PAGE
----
Friday, May 10, 2013

Is It the Dawning of the Age of America?

If you follow the news, you'd think the U.S. remains in quite a bit of trouble. However, with most broad U.S. equity indices hitting new all-time highs, either investors are idiots (possible, but doubtful) or the headlines are not telling the whole story (more likely).

To some extent, one could argue the success of U.S. stocks is due to a relative game of being the "prettier pig." The U.S. may have a number of serious issues needing resolution, but compared to the problems facing the rest of the world, we're doing just fine. 


The chart above shows the S&P 500 vs. MSCI World ex-USA and as you can see, U.S. stocks have been leading the world for years now, not just in the last several months. 

Going one step further, the case can be made that we're just in the early innings of a U.S. rebirth. The chart below shows the S&P 500/gold ratio, along with gold and the US dollar (USD).


The long-term monthly chart shows that this year the S&P 500/gold ratio finally broke through its downtrend, as represented by the 40-month moving average. The last time this happened was in the early 1990s. The RSI has confirmed this move with it rising well above 50. Note also the fairly high correlation between the S&P 500/gold ratio and the USD, with the USD in a gradual uptrend for a few years now, further indicating U.S. relative strength globally.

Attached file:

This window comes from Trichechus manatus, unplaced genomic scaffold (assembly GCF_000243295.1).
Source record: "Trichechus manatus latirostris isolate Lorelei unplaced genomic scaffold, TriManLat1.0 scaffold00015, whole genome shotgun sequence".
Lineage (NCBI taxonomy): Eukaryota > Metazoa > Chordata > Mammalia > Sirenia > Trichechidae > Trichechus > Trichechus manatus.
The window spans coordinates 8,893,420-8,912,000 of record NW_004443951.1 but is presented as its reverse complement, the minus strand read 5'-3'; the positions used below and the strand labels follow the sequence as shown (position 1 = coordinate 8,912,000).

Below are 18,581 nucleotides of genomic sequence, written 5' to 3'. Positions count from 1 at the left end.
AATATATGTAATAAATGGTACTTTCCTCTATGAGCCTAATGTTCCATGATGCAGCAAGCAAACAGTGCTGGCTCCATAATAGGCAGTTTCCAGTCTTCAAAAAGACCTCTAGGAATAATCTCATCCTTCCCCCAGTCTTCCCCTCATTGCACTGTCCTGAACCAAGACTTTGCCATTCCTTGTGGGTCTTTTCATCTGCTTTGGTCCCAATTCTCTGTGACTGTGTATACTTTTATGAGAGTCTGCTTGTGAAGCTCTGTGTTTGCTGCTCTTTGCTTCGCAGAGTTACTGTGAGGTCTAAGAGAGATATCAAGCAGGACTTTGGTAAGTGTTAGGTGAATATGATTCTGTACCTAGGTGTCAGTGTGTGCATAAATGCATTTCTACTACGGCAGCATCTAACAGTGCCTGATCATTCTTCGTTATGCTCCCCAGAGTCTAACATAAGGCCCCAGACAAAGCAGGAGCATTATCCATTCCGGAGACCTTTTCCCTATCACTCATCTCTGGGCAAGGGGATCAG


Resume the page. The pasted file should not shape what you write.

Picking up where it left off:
A rising S&P 500/gold ratio infers that investors are increasingly less concerned about, well, anything concerning, meaning they are preferring riskier assets (stocks) over a safe-haven asset like gold. Fear is subsiding and optimism is growing. 

So could this be just the beginnings of a U.S.-led secular bull market? Based on the chart above, it peaked in 2000 and has been downhill ever since -- until recently. What we've observed so far is pretty textbook stuff: a rising market in the face of continued uncertainty and doubts. Such an environment is often the norm during the start of bull markets as prices climb the proverbial wall of worry. Typically what then happens is the market transitions into multiple-expansion mode, with prices rising ever higher on less needed earnings. 

Again, all of this would be in accordance with the playbook and is often what happens with a rising S&P 500/gold ratio (multiple expansion occurring). But we'll see, I always say there are no guarantees and nothing repeats the past exactly. 

I would also remind that the observations and charts above are monthly and longer-term. In the near-term, the stock market appears stretched and I've expected it to correct for a few weeks now -- wrong! It's a testament to the underlying demand for equities, however nothing goes up forever. Better to be prudent than gutsy. Stay tuned.

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